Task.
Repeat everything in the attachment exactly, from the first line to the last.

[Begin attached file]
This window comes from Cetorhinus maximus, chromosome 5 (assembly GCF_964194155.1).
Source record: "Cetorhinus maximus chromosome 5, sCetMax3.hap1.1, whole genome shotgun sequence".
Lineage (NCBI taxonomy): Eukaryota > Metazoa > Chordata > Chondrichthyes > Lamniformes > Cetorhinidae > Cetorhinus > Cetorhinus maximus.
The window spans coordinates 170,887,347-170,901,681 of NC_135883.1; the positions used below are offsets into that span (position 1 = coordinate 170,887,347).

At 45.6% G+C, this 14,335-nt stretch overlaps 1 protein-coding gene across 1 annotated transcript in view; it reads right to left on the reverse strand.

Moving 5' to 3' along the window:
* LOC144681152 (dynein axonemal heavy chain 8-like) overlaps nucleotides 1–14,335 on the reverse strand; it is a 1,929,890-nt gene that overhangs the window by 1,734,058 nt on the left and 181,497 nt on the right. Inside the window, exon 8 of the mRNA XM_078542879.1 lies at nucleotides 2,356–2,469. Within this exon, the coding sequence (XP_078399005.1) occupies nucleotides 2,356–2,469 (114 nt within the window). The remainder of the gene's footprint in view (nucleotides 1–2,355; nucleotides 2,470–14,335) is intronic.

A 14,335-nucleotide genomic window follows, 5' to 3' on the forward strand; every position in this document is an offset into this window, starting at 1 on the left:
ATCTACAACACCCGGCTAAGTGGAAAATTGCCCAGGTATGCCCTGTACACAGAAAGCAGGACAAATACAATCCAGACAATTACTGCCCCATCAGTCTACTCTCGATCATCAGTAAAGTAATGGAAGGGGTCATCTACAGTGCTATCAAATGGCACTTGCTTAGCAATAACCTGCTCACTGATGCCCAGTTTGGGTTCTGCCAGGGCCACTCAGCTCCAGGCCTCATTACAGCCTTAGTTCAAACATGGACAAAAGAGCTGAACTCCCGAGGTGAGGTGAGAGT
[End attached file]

This window comes from Cetorhinus maximus, chromosome 5 (assembly GCF_964194155.1).
Source record: "Cetorhinus maximus chromosome 5, sCetMax3.hap1.1, whole genome shotgun sequence".
Lineage (NCBI taxonomy): Eukaryota > Metazoa > Chordata > Chondrichthyes > Lamniformes > Cetorhinidae > Cetorhinus > Cetorhinus maximus.
The window spans coordinates 170,887,347-170,901,681 of NC_135883.1; the positions used below are offsets into that span (position 1 = coordinate 170,887,347).

At 45.6% G+C, this 14,335-nt stretch overlaps 1 protein-coding gene across 1 annotated transcript in view; it reads right to left on the reverse strand.

Moving 5' to 3' along the window:
* LOC144681152 (dynein axonemal heavy chain 8-like) overlaps nucleotides 1–14,335 on the reverse strand; it is a 1,929,890-nt gene that overhangs the window by 1,734,058 nt on the left and 181,497 nt on the right. Inside the window, exon 8 of the mRNA XM_078542879.1 lies at nucleotides 2,356–2,469. Within this exon, the coding sequence (XP_078399005.1) occupies nucleotides 2,356–2,469 (114 nt within the window). The remainder of the gene's footprint in view (nucleotides 1–2,355; nucleotides 2,470–14,335) is intronic.

A 14,335-nucleotide genomic window follows, 5' to 3' on the forward strand; every position in this document is an offset into this window, starting at 1 on the left:
ATCTACAACACCCGGCTAAGTGGAAAATTGCCCAGGTATGCCCTGTACACAGAAAGCAGGACAAATACAATCCAGACAATTACTGCCCCATCAGTCTACTCTCGATCATCAGTAAAGTAATGGAAGGGGTCATCTACAGTGCTATCAAATGGCACTTGCTTAGCAATAACCTGCTCACTGATGCCCAGTTTGGGTTCTGCCAGGGCCACTCAGCTCCAGGCCTCATTACAGCCTTAGTTCAAACATGGACAAAAGAGCTGAACTCCCGAGGTGAGGTGAGAGT